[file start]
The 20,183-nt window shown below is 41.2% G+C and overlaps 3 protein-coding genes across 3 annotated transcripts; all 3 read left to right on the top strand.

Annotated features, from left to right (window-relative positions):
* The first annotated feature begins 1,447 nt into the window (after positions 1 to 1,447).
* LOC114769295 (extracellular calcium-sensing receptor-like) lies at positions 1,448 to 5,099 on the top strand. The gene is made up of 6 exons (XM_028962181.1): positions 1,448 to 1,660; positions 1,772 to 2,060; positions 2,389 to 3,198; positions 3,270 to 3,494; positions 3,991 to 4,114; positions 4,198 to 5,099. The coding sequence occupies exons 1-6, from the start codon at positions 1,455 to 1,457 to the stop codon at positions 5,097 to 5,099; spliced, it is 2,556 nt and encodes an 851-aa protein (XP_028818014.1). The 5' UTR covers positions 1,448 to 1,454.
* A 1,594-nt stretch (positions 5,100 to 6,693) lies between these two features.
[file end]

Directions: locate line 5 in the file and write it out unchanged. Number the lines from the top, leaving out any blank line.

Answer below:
* A 1,594-nt stretch (positions 5,100 to 6,693) lies between these two features.